A YA Novel Exploring Family as Blessing and Burden

My Cousin’s Keeper, by Simon French, (Candlewick), 240 pages, released September 9, 2014

My Cousin’s Keeper is a problem novel. The problem—eleven-year-old Kieran’s best friend moved away two years ago and ever since then he’s been struggling to gain a place in the “in” crowd, but the arrival of his “weird” cousin Bon throws his life off-kilter. Bon is living with their grandmother, sleeping over at Kieran’s home, and attending Kieran’s school. To complicate matters, Bon has somehow managed to become best friends with the cute girl Kieran has a crush on.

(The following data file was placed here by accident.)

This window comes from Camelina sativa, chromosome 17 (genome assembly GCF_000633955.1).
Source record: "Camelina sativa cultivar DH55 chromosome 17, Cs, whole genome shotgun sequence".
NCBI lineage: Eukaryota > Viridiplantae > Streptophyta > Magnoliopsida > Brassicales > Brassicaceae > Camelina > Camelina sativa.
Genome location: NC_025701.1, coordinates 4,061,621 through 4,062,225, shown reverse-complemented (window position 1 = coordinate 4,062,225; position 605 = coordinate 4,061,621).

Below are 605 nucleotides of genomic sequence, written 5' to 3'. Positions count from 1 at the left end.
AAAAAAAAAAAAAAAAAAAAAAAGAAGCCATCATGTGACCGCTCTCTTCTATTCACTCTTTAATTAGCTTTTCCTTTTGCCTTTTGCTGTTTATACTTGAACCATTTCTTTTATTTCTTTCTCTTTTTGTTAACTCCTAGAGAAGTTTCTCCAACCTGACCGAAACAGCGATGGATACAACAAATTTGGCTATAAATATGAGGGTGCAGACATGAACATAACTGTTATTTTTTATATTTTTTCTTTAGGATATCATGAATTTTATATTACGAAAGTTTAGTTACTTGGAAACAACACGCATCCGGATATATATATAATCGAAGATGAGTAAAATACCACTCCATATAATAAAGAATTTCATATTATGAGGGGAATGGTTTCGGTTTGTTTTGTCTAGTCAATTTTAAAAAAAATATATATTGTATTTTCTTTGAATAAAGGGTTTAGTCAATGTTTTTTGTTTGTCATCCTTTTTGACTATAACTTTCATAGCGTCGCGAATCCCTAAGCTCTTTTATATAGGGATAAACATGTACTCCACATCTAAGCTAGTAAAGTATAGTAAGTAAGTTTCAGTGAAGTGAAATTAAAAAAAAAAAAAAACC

Because such novels usually end happily, or reasonably so, one can predict much of the action in this book. But having a good sense of what’s to come doesn’t matter when the writing is solid and the characters are engaging—and that’s the case here.

Simon has a knack for avoiding all good/all bad dichotomies. The characters have their short-comings. For Kieran that short-coming is his willingness to participate in activities and pranks that make him uncomfortable in the hopes that doing so will cement his place in the boys’ social hierarchy.

My Cousin’s Keeper, marketed to grades 3 through 7, offers a worthwhile read for children trying to make their way in the world, who are still learning how to stand up for what they most believe in. The fact that there are two significant, strong female characters means this is a book that boys and girls both should appreciate.